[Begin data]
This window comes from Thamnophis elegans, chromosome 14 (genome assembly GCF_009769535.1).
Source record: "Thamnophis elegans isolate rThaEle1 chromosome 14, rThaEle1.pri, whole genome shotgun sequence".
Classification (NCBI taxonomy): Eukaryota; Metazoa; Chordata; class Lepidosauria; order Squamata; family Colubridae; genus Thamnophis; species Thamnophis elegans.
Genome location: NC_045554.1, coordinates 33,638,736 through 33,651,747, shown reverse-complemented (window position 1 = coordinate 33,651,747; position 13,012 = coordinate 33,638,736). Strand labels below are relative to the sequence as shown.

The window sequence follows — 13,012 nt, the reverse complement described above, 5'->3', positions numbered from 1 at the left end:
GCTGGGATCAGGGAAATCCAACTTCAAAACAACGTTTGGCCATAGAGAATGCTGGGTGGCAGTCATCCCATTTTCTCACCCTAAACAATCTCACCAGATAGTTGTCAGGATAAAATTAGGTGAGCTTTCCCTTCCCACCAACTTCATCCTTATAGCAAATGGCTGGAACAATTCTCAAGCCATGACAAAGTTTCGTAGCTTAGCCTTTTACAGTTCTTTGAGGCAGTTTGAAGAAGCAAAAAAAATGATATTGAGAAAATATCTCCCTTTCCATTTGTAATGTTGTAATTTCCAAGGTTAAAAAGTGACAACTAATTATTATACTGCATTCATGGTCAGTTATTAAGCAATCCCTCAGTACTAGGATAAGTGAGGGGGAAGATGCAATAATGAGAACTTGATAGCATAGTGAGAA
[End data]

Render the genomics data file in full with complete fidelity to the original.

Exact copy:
This window comes from Thamnophis elegans, chromosome 14 (genome assembly GCF_009769535.1).
Source record: "Thamnophis elegans isolate rThaEle1 chromosome 14, rThaEle1.pri, whole genome shotgun sequence".
Classification (NCBI taxonomy): Eukaryota; Metazoa; Chordata; class Lepidosauria; order Squamata; family Colubridae; genus Thamnophis; species Thamnophis elegans.
Genome location: NC_045554.1, coordinates 33,638,736 through 33,651,747, shown reverse-complemented (window position 1 = coordinate 33,651,747; position 13,012 = coordinate 33,638,736). Strand labels below are relative to the sequence as shown.

The window sequence follows — 13,012 nt, the reverse complement described above, 5'->3', positions numbered from 1 at the left end:
GCTGGGATCAGGGAAATCCAACTTCAAAACAACGTTTGGCCATAGAGAATGCTGGGTGGCAGTCATCCCATTTTCTCACCCTAAACAATCTCACCAGATAGTTGTCAGGATAAAATTAGGTGAGCTTTCCCTTCCCACCAACTTCATCCTTATAGCAAATGGCTGGAACAATTCTCAAGCCATGACAAAGTTTCGTAGCTTAGCCTTTTACAGTTCTTTGAGGCAGTTTGAAGAAGCAAAAAAAATGATATTGAGAAAATATCTCCCTTTCCATTTGTAATGTTGTAATTTCCAAGGTTAAAAAGTGACAACTAATTATTATACTGCATTCATGGTCAGTTATTAAGCAATCCCTCAGTACTAGGATAAGTGAGGGGGAAGATGCAATAATGAGAACTTGATAGCATAGTGAGAA